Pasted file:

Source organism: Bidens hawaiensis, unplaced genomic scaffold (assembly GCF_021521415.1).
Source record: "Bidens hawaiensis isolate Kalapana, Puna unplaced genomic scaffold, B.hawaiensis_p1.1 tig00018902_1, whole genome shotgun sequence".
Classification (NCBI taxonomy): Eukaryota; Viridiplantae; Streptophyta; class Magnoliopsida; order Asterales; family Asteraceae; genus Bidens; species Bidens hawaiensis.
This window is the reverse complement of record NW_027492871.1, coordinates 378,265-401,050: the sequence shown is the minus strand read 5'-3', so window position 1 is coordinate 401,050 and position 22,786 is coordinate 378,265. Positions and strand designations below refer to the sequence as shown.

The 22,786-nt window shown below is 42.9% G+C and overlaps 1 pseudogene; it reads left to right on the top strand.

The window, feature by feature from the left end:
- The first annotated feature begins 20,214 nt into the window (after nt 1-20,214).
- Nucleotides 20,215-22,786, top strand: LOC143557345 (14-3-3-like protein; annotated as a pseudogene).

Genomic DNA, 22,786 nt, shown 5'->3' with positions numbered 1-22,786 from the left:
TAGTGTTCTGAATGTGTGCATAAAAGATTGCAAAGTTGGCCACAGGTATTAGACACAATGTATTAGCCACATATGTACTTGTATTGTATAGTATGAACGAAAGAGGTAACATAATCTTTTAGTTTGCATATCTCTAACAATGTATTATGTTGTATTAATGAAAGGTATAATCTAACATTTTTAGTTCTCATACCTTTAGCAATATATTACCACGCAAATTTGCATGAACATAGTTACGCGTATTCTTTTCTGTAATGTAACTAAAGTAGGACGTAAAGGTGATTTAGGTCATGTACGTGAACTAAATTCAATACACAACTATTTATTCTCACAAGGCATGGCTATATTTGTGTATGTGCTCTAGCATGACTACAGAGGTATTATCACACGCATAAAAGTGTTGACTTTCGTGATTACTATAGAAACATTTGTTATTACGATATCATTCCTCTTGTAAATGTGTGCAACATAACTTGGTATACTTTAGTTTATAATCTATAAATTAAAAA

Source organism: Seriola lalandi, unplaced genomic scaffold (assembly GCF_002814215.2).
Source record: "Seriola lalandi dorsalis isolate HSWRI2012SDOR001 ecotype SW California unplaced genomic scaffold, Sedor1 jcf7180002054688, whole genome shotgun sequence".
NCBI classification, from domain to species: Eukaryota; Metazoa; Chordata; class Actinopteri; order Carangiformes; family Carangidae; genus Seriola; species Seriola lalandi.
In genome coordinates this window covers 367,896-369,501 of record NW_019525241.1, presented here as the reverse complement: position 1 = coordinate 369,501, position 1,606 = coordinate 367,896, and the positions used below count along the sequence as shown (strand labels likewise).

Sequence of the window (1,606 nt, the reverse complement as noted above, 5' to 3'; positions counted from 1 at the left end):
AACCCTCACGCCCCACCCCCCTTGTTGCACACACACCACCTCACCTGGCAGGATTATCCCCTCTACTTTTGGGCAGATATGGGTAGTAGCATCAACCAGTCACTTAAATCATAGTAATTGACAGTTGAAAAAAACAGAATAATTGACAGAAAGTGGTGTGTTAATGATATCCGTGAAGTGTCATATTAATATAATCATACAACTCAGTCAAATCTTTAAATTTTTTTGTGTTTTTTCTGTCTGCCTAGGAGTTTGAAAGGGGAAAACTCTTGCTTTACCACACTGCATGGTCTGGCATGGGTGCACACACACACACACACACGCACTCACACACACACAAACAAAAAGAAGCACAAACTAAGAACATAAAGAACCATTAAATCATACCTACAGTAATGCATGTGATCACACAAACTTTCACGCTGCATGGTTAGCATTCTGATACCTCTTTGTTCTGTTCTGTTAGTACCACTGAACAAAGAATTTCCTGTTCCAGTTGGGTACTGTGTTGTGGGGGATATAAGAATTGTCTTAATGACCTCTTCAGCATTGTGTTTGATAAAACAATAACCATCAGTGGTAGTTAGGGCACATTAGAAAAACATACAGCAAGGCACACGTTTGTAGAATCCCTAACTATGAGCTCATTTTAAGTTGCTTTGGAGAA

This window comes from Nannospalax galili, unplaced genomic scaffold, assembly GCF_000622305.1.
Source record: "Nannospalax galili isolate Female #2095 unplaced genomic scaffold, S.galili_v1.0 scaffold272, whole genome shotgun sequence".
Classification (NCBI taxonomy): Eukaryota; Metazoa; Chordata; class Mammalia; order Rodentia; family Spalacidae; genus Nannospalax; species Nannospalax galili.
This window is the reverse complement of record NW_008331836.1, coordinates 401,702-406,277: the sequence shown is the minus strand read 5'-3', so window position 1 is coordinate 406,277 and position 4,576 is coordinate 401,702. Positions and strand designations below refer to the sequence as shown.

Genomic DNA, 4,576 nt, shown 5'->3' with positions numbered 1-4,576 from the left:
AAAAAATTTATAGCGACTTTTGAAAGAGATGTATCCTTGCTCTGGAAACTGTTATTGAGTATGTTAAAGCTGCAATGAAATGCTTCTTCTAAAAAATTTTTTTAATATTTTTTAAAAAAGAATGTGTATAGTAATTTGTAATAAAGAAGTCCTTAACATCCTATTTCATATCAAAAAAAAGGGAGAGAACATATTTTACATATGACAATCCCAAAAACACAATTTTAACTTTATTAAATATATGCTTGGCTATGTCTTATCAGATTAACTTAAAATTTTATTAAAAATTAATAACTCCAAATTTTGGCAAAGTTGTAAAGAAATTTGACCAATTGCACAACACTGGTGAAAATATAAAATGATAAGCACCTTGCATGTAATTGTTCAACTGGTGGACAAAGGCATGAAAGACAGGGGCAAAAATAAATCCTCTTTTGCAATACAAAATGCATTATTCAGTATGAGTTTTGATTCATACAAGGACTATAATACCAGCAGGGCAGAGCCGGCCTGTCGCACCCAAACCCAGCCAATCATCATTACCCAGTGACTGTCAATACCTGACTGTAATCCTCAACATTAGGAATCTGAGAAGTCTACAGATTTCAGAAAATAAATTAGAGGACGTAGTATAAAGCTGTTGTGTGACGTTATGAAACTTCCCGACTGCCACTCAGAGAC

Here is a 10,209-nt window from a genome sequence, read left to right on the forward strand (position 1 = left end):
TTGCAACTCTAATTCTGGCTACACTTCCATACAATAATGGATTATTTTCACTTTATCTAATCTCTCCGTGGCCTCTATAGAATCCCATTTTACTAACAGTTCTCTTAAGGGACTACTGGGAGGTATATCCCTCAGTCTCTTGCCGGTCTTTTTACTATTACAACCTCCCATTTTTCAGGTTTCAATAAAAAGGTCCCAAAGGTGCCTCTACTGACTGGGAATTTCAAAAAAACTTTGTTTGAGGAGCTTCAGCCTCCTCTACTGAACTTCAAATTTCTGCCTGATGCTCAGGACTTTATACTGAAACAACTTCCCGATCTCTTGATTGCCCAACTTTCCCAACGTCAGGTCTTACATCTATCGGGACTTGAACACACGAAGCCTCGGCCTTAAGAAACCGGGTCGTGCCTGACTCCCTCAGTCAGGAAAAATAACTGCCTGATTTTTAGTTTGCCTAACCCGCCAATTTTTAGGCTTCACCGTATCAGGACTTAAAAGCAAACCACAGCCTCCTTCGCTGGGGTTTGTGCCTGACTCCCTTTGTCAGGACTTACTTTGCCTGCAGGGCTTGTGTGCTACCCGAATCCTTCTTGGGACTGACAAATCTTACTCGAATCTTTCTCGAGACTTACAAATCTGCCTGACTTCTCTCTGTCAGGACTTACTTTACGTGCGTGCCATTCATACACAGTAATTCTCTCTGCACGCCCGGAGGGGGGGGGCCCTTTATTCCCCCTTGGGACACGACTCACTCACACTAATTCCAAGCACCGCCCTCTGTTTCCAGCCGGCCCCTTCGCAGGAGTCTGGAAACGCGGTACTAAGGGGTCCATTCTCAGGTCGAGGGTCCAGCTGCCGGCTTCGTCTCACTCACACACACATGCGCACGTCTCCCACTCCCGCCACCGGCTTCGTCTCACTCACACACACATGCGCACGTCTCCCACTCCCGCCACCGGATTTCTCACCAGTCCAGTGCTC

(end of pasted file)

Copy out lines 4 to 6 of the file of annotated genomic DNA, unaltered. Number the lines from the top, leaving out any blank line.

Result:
This window is the reverse complement of record NW_027492871.1, coordinates 378,265-401,050: the sequence shown is the minus strand read 5'-3', so window position 1 is coordinate 401,050 and position 22,786 is coordinate 378,265. Positions and strand designations below refer to the sequence as shown.

The 22,786-nt window shown below is 42.9% G+C and overlaps 1 pseudogene; it reads left to right on the top strand.

The window, feature by feature from the left end: